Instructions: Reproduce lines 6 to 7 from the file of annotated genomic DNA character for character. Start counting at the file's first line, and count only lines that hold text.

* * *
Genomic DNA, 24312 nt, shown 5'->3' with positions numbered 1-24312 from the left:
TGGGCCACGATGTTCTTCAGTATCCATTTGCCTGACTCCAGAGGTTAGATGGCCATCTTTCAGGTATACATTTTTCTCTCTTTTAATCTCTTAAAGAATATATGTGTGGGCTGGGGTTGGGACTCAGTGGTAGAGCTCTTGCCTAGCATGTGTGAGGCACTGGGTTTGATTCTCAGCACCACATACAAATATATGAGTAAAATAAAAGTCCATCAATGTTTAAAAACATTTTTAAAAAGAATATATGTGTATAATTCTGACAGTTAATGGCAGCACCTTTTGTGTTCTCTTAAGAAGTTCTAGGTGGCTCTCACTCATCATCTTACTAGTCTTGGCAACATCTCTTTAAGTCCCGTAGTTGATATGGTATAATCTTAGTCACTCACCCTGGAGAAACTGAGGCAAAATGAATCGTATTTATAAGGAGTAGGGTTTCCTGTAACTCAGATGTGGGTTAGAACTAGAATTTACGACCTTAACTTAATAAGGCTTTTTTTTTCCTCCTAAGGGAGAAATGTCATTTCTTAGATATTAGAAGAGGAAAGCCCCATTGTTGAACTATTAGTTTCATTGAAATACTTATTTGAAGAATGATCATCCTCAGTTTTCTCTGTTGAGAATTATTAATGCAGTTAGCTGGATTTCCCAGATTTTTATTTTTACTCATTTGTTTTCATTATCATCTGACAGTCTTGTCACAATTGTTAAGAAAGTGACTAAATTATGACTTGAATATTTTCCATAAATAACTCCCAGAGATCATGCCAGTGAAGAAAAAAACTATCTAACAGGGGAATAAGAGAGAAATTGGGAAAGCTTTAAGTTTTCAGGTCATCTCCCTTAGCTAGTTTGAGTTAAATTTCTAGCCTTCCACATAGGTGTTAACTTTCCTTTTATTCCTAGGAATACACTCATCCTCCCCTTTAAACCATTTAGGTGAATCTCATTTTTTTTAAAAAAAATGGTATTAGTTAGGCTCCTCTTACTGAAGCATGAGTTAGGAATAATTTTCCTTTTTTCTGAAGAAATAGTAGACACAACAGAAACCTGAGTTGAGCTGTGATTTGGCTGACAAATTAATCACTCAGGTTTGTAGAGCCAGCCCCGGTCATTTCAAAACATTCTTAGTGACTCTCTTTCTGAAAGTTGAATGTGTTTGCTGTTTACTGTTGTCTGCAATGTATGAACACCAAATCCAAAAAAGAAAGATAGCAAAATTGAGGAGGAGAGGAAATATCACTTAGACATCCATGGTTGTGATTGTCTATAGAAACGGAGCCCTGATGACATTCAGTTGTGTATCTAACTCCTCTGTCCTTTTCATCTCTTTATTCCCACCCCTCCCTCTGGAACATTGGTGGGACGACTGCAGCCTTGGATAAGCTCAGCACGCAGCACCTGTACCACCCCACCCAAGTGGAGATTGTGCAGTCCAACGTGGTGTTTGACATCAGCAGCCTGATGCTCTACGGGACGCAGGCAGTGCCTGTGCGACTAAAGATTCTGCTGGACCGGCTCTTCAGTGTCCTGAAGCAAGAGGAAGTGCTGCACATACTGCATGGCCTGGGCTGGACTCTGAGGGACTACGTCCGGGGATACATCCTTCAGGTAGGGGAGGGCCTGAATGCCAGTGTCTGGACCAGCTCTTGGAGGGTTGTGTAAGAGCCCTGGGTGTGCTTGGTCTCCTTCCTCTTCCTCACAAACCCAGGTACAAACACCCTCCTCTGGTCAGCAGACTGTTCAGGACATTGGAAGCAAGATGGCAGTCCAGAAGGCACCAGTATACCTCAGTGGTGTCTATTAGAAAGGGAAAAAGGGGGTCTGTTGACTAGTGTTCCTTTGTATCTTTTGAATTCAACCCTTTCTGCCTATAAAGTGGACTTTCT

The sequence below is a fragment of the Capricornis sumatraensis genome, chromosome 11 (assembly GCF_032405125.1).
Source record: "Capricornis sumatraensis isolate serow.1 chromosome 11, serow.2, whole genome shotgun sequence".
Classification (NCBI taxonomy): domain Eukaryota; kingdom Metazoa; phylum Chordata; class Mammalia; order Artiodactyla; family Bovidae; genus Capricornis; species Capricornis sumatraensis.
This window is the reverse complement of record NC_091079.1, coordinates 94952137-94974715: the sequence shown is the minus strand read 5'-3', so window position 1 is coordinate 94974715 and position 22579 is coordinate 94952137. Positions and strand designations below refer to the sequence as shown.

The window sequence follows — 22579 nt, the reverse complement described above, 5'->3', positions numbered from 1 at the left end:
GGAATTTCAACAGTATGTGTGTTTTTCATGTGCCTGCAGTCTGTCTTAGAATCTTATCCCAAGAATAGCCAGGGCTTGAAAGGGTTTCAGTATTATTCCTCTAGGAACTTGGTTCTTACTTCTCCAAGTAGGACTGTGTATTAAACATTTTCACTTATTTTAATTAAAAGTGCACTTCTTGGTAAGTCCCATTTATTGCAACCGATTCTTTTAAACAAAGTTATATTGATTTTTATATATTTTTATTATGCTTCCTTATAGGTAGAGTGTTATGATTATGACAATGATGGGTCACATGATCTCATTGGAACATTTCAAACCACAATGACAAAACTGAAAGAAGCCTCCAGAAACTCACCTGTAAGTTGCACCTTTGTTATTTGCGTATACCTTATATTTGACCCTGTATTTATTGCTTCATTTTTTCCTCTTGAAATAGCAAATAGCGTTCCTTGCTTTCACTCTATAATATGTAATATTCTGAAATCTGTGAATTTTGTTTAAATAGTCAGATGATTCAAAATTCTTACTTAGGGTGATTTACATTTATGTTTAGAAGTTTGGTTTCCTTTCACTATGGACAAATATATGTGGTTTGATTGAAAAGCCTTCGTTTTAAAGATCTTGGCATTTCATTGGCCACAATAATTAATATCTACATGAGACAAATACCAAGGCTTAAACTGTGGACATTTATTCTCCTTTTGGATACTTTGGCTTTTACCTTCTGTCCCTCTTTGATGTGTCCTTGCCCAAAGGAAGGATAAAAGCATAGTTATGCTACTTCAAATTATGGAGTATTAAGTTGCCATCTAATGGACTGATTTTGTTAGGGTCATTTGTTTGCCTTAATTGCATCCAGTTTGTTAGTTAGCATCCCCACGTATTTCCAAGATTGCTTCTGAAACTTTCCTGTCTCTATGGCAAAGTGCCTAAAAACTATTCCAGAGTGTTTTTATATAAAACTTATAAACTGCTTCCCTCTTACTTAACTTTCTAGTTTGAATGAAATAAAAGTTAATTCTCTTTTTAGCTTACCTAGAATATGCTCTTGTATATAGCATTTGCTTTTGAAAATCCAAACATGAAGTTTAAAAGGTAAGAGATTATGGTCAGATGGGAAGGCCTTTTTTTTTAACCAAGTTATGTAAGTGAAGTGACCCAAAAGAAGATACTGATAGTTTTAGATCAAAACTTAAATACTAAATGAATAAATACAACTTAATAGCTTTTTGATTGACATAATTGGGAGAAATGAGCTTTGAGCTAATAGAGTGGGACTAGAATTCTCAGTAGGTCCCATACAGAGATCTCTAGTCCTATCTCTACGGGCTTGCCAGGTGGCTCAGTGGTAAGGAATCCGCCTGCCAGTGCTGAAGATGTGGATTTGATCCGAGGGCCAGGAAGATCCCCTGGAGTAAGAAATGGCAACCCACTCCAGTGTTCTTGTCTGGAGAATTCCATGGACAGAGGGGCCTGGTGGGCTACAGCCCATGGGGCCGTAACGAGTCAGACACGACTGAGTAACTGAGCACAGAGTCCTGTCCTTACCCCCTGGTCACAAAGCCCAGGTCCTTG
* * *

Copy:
This window is the reverse complement of record NC_091079.1, coordinates 94952137-94974715: the sequence shown is the minus strand read 5'-3', so window position 1 is coordinate 94974715 and position 22579 is coordinate 94952137. Positions and strand designations below refer to the sequence as shown.

The window sequence follows — 22579 nt, the reverse complement described above, 5'->3', positions numbered from 1 at the left end: